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The Apostles of Humboldt Park (I, Apostle)

Cover of The Apostles of Humboldt Park (I,Apostle)/Tony Fitzpatrick

“I Apostle of this Garden of all of Humboldt Park’s ecstasies
They shimmer in the late afternoon like bright angels,
Like an answered prayer
at play in the bright and eternal music of sparrows.
I, Apostle of this radiant place, I cast my bread upon your waters.

Artist Tony Fitzpatrick is a Chicago son of the Southside, though he spent his formative years in the suburbs. Fitzpatrick is not just a visual artist. He is a writer, poet, actor on stage and screen, designer of signs and album covers, birder, activist, radio personality, raconteur, among other pursuits.

Fitzpatrick is a very gregarious and generous human being. If you look up the word humanity in the dictionary, the first definition should be Tony Fitzpatrick.

Tony Fitzpatrick’s works are on display and in the collections of the Museum of Modern Art in New York City, the Museum of Contemporary Art in Chicago, and the National Museum of American Art in Washington, DC, and in private collections.

Some of his work is currently in an exhibition at the Cleve Carney Museum of Art on the College of DuPage campus in Glen Ellyn. This will be his last museum exhibition.

Despite his fame, Fitzpatrick is still a down-to-earth “Soutsider.”

Tony Fitzpatrick published his latest book, “The Apostles of Humboldt Park (I, Apostle).” The book is a visual and poetic masterpiece. It contains works of art and poetry. The book came about during his almost daily forays to Humboldt Park during the COVID pandemic, walking, bird watching, and feeding the geese and ducks. It is a tribute to birds, friends who joined him on his forays, and the people in the park daily, including food vendors and fishers. The book is a spiritual tribute to nature and urban open spaces.

This book is beautifully visual and poetic. It is a slim but powerful memoir of time, place, fauna, and the people who inhabit that space. The artwork is stunning. The poems are religious about the birds and the natural and human world of Humboldt Park.

Humboldt Park was originally a limestone quarry. The limestone, used for many buildings in Chicago, came from there, including the limestone exterior of Second Presbyterian Church. The city commissioned Frederick Law Olmstead to design the park. It is one of the most beautiful and underappreciated parks in Chicago.

I have known Tony Fitzpatrick for over thirty years. We met through the late Chicago author, Guy Izzi. Fitzpatrick had a studio in what is now the gentrified South Loop. Back then, the area was sketchy. His current studio is on the border of the Humboldt Park neighborhood.

When Fitzpatrick has exhibitions of his works or the works of other artists, the studio resembles the post-WWI Parisian salons of American ex-pats. There are always a varied and eclectic group of friends, fans, and people from various arts in Chicago.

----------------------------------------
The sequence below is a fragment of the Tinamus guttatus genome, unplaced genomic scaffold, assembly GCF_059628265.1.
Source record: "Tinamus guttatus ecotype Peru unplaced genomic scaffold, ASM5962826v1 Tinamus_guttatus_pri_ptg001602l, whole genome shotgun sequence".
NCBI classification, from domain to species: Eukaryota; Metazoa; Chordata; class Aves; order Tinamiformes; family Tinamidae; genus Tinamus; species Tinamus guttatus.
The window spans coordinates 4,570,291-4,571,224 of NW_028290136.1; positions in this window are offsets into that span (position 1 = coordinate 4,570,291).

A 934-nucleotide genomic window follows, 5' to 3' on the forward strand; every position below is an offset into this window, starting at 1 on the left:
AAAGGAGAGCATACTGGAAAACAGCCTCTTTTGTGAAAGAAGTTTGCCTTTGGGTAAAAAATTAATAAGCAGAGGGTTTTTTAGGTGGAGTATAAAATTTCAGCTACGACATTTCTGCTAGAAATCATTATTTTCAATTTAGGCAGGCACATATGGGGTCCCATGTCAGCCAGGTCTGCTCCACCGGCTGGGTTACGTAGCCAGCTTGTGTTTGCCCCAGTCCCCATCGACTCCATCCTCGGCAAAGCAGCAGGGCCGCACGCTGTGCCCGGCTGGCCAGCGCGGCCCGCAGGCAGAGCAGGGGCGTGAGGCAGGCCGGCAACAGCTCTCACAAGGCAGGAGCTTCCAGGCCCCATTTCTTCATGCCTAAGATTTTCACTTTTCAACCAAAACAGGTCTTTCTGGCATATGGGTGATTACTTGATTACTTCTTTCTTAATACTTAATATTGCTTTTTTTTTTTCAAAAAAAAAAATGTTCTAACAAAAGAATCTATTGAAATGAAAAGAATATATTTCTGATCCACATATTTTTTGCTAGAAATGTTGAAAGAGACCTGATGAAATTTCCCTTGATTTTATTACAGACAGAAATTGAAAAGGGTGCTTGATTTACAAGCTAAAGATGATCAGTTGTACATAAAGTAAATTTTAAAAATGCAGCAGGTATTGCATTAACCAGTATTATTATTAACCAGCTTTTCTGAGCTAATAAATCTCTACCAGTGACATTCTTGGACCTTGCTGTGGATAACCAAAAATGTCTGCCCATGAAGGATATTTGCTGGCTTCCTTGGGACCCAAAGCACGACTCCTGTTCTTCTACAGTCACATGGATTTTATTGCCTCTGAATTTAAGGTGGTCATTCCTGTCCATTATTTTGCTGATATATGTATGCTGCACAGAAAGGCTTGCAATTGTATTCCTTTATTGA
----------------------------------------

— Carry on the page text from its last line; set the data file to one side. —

There is one thing to caution people about Mr. Fitzpatrick. It is the kind of thing where if you see him walking down the street, you want to hide the children, lock the doors, turn out the lights, and call the cops. Mr. Fitzpatrick lives on the Northside, yet he is an avid White Sox fan.

The Apostles of Humboldt Park (I, Apostle) is available on Mr. Fitzpatrick’s website.

The last man out

Image: US Department of Defense

Major General Chris Donahue was the last soldier to leave Afghanistan after two decades of war. He is not standing at the head or the end of a line of troops. He is not off to the side, watching his troops board the plane. He is alone.

Whether the photo was staged or not, it is powerful. It is a visual remembrance of the end of two decades of war.

There are iconic photographs of war. The naked Vietnamese girl running after a napalm attack or the helicopter atop the US Embassy in Viet Nam. There were powerful photographs from Korea and World War II showing the brutal ugliness of war and the camaraderie of the troops.

US Army Master Sergeant Max Beilke (Ret’d) was photographed and recorded as the last combat soldier to leave Viet Nam. He was killed on 911 at the Pentagon when one of the hijacked planes crashed into the building. Beilke was a civilian working on veteran affairs. The last man out of Viet Nam was one of the casualties that led to the War on Terror in Afghanistan.

Before photography, artists traveled with the troops, drawing and later creating paintings of battles and military life. During WWII, artists were deployed to record daily life on the ground, along with photographers and film artists.

The visual art of American warfare spans almost three centuries. Some of the art reminds us of the ugly brutality of combat. Art may be well crafted but is not always beautiful. War may be honorable and glorious, but there is no beauty.

Written history will determine if the war in Afghanistan was worth the blood, death, treasure, and anguish. The visual images show us the truth. There are probably millions of still and video images from the media, assigned military photographers or videographers, and the troops. There are probably drawings or paintings.

There is no record of the first combat soldier to step into Afghanistan. There is only the last, walking alone onto a plane. A soldier geared for combat, like the first soldier to step foot in that sandbox.